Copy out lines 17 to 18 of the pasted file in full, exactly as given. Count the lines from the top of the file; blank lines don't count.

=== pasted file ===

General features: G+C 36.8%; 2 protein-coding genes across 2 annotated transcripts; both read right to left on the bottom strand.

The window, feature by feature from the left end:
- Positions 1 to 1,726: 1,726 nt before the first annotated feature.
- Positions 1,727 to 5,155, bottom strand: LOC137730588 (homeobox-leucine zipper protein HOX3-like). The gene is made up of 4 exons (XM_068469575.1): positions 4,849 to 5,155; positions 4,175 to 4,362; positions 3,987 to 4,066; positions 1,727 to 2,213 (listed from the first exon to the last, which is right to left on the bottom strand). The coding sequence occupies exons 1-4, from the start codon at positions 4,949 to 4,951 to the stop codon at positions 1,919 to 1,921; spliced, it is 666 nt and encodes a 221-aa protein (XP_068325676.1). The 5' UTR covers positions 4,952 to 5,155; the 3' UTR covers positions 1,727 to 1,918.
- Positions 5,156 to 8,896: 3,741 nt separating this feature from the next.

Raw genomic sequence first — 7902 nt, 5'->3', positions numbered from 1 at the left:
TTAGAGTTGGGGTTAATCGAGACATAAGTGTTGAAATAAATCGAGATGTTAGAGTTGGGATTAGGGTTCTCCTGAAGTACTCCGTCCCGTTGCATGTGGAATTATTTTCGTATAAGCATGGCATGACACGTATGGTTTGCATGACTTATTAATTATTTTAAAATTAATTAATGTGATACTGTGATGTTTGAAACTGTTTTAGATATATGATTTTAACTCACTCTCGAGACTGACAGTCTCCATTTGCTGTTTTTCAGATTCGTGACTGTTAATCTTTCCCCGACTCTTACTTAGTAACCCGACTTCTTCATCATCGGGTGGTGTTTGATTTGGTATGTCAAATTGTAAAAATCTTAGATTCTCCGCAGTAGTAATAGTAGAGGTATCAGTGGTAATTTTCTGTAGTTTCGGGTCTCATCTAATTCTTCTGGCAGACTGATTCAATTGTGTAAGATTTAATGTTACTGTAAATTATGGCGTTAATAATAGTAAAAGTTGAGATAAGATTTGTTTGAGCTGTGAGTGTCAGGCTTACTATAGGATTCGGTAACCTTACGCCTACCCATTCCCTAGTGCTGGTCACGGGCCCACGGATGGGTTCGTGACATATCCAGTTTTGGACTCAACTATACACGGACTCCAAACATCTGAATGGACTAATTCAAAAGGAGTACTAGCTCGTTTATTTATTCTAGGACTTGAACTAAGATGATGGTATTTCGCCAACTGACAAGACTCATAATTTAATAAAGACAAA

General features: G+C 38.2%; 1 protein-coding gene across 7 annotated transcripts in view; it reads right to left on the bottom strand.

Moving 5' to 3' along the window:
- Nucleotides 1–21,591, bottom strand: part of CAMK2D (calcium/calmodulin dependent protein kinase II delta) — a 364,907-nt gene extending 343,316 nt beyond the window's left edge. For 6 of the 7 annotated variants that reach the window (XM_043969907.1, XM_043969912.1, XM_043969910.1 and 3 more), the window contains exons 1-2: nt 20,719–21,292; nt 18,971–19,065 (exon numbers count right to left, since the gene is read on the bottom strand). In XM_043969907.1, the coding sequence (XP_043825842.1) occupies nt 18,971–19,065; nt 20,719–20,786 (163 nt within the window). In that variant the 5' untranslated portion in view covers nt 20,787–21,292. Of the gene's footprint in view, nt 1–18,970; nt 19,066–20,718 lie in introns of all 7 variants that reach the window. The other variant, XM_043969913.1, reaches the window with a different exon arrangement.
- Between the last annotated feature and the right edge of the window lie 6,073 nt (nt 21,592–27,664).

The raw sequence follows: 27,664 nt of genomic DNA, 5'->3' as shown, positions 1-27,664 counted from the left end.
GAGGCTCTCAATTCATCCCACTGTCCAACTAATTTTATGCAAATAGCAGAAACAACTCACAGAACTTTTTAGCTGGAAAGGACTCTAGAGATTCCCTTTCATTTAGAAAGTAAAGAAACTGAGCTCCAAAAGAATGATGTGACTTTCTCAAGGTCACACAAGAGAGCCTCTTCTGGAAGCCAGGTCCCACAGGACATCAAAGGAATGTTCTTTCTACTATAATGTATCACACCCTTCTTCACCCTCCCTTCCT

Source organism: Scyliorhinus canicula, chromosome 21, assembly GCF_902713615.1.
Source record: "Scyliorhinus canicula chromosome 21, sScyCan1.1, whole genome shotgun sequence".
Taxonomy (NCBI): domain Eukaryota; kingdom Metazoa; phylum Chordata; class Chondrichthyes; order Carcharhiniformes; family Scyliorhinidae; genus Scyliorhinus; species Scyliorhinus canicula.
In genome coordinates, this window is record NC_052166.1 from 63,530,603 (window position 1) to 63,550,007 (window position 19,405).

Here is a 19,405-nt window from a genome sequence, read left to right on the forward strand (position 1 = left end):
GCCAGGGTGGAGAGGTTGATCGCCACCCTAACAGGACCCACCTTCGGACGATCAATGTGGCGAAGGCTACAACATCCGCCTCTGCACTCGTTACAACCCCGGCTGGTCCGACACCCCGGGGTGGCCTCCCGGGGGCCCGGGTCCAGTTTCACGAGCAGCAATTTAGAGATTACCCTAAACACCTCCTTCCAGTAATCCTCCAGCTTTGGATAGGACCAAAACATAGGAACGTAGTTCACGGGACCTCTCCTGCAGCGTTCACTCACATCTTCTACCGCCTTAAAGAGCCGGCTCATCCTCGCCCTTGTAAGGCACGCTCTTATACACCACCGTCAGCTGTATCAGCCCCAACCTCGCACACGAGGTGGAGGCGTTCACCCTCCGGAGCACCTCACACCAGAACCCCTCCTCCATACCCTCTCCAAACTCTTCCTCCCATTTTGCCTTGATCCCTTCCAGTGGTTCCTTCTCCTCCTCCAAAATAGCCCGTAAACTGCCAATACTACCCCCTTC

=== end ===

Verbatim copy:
In genome coordinates, this window is record NC_052166.1 from 63,530,603 (window position 1) to 63,550,007 (window position 19,405).

Here is a 19,405-nt window from a genome sequence, read left to right on the forward strand (position 1 = left end):